Public school districts across Michigan mobilized Wednesday to boost attendance for Count Day, the annual fall roll call that largely determines how much money each district receives under the state’s per-pupil funding system.
Students in Detroit were treated to free meals, ice-cream parties, T-shirts, celebrity visits and a chance to win iPods and a plasma-screen TV– just for showing up for class.
Districts received an average of $7,810 per student last year, but that could decline by more than $200 a pupil this year as Michigan looks to close a $1.7 billion budget hole. Every student in class Wednesday represented funding for the school year.
The stakes were especially high for the Detroit Public Schools, where Wednesday’s carnival atmosphere masked grim financial realities. Enrollment has plummeted roughly 50% in the past decade, contributing to a $259 million deficit this year that has put the district on the brink of bankruptcy.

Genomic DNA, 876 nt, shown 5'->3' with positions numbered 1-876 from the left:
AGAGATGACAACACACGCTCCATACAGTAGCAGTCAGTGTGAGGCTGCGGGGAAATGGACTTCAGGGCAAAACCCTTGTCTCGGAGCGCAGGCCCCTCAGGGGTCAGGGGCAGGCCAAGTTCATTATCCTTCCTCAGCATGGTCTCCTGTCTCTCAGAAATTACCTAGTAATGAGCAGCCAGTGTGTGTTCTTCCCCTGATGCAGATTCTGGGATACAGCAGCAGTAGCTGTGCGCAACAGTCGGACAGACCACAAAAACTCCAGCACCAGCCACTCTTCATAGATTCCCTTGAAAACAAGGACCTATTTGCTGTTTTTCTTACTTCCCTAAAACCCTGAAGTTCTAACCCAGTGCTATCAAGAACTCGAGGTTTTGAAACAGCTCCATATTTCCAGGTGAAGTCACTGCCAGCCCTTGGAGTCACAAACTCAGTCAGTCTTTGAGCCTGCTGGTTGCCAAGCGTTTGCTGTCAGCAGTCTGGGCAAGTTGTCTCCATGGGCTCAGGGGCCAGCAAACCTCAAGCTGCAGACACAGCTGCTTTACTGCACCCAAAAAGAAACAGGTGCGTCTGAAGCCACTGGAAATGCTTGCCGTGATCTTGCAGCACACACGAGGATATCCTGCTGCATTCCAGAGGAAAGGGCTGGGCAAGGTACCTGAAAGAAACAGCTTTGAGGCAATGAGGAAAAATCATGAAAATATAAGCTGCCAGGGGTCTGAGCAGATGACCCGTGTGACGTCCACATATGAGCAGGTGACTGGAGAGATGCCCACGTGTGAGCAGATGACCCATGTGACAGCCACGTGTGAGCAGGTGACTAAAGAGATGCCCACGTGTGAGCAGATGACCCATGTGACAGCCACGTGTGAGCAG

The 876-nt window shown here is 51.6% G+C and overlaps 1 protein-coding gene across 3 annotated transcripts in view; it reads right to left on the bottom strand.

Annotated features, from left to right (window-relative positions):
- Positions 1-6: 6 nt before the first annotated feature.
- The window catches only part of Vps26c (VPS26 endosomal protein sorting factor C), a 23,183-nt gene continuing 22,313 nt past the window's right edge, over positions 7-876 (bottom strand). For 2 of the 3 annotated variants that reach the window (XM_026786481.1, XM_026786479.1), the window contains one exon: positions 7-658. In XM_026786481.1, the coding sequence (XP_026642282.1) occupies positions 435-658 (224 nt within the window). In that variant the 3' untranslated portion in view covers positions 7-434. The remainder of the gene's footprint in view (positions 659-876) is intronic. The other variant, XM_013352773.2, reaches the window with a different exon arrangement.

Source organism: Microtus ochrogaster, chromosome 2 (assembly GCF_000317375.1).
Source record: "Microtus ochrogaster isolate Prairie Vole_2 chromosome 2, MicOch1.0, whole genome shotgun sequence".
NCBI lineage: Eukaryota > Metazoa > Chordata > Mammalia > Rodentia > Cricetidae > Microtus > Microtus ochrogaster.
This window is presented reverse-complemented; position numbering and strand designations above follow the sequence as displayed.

Detroit schools this summer launched a $500,000 campaign aimed at keeping students that included ads by Bill Cosby.
In recent weeks, Detroit schools have been touting signs that its enrollment campaign–dubbed “I’m In”–was working. The effort includes radio and TV ads featuring Mr. Cosby, door-to-door visits by him and other DPS boosters, as well as a separate security initiative led by Mayor Dave Bing’s office that will see hundreds of abandoned buildings and homes near schools torn down.
Dress codes were relaxed, and at several schools, prizes were awarded to classrooms with 100% attendance. Giveaways included movie tickets, snacks, school supplies and extra-credit points. Breakfast and lunch were free to every student. Many of the costs were covered by private donations.